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Navalny and the Boxers Rebellion

There is no scenario in which a sentence containing the name "Putin" and the words "Navalny's underwear" does the president any good.

Greet the new face of Russian protest! Well, perhaps "face" isn't the best term. Yesterday (December 21) film director and reformed Putin propagandist Vitaly Mansky was detained for standing in front of FSB headquarters in Moscow while holding a pair of boxer shorts.

This is an event that demands more context, so I will explain: the boxer shorts appeared to be blue, extra-large, and made by Tommy Hilfiger.

Though the police officers who questioned him never gave a clear explanation of his alleged offense, it was presumably not sartorial. The Russian government may be increasingly authoritarian, but it has yet to issue an edict on the "boxers or briefs" question. Instead, the obvious but unspoken reason for this event had to do with one man: Alexei Navalny.

The fact that his name is not mentioned here is appropriate. Putin and his inner circle refuse to speak the opposition leader's name aloud, as if he were some horrifying liberal combination of Voldemort, Bloody Mary, and Beetlejuice. If Putin looks in the mirror and says Navalny's name three times in a row, his government might collapse.

Either that, or he might simply have Navalny killed. The underwear protest is part of the odd aftermath of his poisoning (sorry, "alleged poisoning") by FSB agents (sorry, "alleged FSB agents") on August 20 (sorry, "alleged August 20"). Navalny was poisoned with the nerve agent Novichok ("newbie"), an FSB favorite. Airlifted to Berlin, he survived, but anticipates a long recovery process.


The FSB's Underpants Gnomes

On Monday, Navalny released a sensational video recording of a phone call with his alleged FSB assailant (Navalny used a spoofed FSB phone number and pretended to be writing an internal report on the op). The 49-minute video hilariously punctures the spy agency's inflated reputation while yet again demonstrating Navalny's skill as an Internet-era trickster. But the detail everyone focused on was the revelation that the Novichok had been applied to Navalny's underwear.

The choice of a delivery mechanism was logical: the nerve agent would be absorbed into Navalny's body once he began to sweat, probably some time after its application. But the mere mention of Navalny's underwear seems to have turned the entire Russian-watching Internet into six-year-olds.

This is not a complaint, mind you. For one thing, the story seems to be a fitting end to the first year in modern history that made pants optional. But the silliness engendered by the story is also the point. Underwear is one of those things that everyone (or almost everyone) wears, and yet can easily be used for ridicule. This is the truth behind the ubiquitous advice to nervous speakers that they should picture their audience in their underwear: suddenly the people whose status and bearing lend them authority become just ordinary human bodies.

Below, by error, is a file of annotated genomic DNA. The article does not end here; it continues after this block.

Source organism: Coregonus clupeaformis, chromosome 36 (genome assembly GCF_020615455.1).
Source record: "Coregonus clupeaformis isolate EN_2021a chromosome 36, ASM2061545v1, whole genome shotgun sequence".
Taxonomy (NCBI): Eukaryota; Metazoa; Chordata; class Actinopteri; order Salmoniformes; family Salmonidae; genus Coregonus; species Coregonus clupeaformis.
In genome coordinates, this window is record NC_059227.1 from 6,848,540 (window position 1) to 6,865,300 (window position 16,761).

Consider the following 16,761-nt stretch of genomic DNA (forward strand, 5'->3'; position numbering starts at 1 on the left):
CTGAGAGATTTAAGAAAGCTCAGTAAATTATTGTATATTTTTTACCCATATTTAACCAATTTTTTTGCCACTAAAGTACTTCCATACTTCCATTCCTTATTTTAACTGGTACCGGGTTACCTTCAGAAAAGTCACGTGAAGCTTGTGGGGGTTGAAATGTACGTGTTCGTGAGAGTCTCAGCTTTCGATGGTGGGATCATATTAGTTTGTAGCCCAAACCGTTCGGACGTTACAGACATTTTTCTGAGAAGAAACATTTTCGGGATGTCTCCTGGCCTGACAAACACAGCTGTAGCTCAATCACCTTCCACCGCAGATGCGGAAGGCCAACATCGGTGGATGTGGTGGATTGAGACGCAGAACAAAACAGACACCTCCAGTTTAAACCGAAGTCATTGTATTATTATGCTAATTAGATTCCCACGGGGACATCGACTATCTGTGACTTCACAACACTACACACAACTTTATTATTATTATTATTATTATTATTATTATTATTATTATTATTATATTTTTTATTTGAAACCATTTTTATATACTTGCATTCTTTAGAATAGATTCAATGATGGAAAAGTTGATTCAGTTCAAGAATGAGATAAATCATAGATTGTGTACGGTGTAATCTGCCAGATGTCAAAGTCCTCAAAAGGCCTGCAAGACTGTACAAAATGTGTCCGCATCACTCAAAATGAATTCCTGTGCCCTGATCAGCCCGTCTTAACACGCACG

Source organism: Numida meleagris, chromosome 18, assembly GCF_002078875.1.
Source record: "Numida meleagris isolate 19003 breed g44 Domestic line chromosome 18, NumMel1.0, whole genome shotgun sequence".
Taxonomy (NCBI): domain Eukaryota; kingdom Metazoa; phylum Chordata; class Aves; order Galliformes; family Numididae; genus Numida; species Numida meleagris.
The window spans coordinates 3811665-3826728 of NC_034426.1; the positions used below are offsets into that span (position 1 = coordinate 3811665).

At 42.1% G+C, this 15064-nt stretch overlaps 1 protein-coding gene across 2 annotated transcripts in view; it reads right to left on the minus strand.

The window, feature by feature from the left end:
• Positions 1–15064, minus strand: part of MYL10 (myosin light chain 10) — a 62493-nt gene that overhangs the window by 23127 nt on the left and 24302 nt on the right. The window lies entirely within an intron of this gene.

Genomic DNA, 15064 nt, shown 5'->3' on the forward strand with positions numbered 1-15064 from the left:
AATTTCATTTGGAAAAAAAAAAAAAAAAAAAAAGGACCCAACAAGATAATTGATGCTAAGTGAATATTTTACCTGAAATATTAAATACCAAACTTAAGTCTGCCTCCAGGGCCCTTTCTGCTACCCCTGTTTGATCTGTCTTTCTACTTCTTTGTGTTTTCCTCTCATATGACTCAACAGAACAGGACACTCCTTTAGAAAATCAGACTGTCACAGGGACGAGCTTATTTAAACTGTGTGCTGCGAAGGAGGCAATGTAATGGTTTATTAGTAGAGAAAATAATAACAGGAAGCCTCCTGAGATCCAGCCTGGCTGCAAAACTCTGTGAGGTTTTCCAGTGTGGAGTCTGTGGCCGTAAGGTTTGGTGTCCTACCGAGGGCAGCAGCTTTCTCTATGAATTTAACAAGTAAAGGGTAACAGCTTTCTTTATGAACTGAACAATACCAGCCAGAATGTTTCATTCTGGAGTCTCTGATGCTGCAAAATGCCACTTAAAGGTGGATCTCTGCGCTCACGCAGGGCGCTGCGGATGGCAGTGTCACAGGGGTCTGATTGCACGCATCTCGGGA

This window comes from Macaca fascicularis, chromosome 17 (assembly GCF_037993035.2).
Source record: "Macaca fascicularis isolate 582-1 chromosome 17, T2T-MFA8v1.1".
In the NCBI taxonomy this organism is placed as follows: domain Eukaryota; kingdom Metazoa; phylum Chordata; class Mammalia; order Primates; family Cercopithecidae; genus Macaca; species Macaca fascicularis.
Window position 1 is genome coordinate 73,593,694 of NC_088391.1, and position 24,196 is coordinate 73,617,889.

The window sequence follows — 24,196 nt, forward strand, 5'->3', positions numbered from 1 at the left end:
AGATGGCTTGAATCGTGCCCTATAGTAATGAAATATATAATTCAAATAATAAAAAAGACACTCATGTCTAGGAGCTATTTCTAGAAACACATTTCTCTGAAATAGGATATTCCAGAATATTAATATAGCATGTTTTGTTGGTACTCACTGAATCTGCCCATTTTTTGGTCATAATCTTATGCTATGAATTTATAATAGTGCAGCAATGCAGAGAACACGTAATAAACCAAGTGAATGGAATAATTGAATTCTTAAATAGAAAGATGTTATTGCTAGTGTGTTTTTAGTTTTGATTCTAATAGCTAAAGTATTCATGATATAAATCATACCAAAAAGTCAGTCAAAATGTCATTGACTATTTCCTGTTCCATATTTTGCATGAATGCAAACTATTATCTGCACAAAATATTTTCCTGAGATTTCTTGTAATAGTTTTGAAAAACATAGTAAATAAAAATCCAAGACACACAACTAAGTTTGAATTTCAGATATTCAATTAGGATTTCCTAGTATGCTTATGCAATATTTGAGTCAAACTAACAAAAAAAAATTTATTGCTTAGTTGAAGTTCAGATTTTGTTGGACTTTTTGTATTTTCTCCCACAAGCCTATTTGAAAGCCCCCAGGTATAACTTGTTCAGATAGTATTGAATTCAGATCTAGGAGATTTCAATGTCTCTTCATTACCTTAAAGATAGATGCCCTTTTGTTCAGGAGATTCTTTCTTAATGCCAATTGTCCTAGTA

The philosopher and literary critic Mikhail Bakhtin famously and delicately argued that the lofty are so often ridiculed by focusing on their "lower bodily stratum." Even the most commanding leader is less than intimidating when the throne on which he sits is made of porcelain.

One might expect the humiliation connected with underpants to stick to the man who wore them, but that is not the case here. Perhaps if he had died, Navalny could have been reduced to a story of a bizarre and embarrassing death. But he did not die. Instead, we are left with the image of FSB agents rifling through the man's underwear. Navalny got the Novichok, but the FSB got the stigma.


Putin's Panty Lines

The embarrassment does not stop there. Whether or not the chain of command from Navalny's would-be assassin leads to the president, the stigma certainly does. Putin is, after all, an old FSB man, and even if the FSB were displaying unwanted initiative, the people involved had to assume that they were doing something that Vladimir Vladimirovich might approve of. And this is why the underwear protest is so brilliant.

Putin, after all, has cultivated an image of unrelenting machismo. [1] This is the man who declared that he would "rub out terrorists in the outhouse," recommended that a reporter get a circumcision that might cut off more than intended, and turned his bare-chested physique into an international object of admiration and ridicule.

Putin's phallic presidency, however, is a double-edged sword. While he famously compared protesters' white ribbons to "condoms," he himself has been the target of humiliating sexualized insults. In March 2014, Ukrainian soccer fans created a chant that became an anti-Putinist meme throughout the Russian-speaking world: "Putin--khuilo" ("Putin is a dickhead"). Netizens throughout the former Soviet Union were treated to images of Putin with a penis-shaped head (sometimes wrapped in a condom); musicians performed "Putin is a dickhead" songs, and Ukrainian astronomers even named a newly discovered star "Putin--khuilo."

There is simply no good comeback to this sort of ridicule. Attacking it also entails repeating it, thereby doing the satirists' work for them. There is no scenario in which a sentence containing the name "Putin" and the words "Navalny's underwear" does the president any good.

So I would not be at all surprised if men's underwear becomes a fixture of Russian protest in the coming year. What better response could there be when the security services and, by extension, the president himself, have been caught with their pants down?



[1] The go-to reference for Putin and masculinity is Valerie Sperling's Sex, Politics, and Putin: Political Legitimacy in Russia (Oxford: Oxford University Press, 2014)

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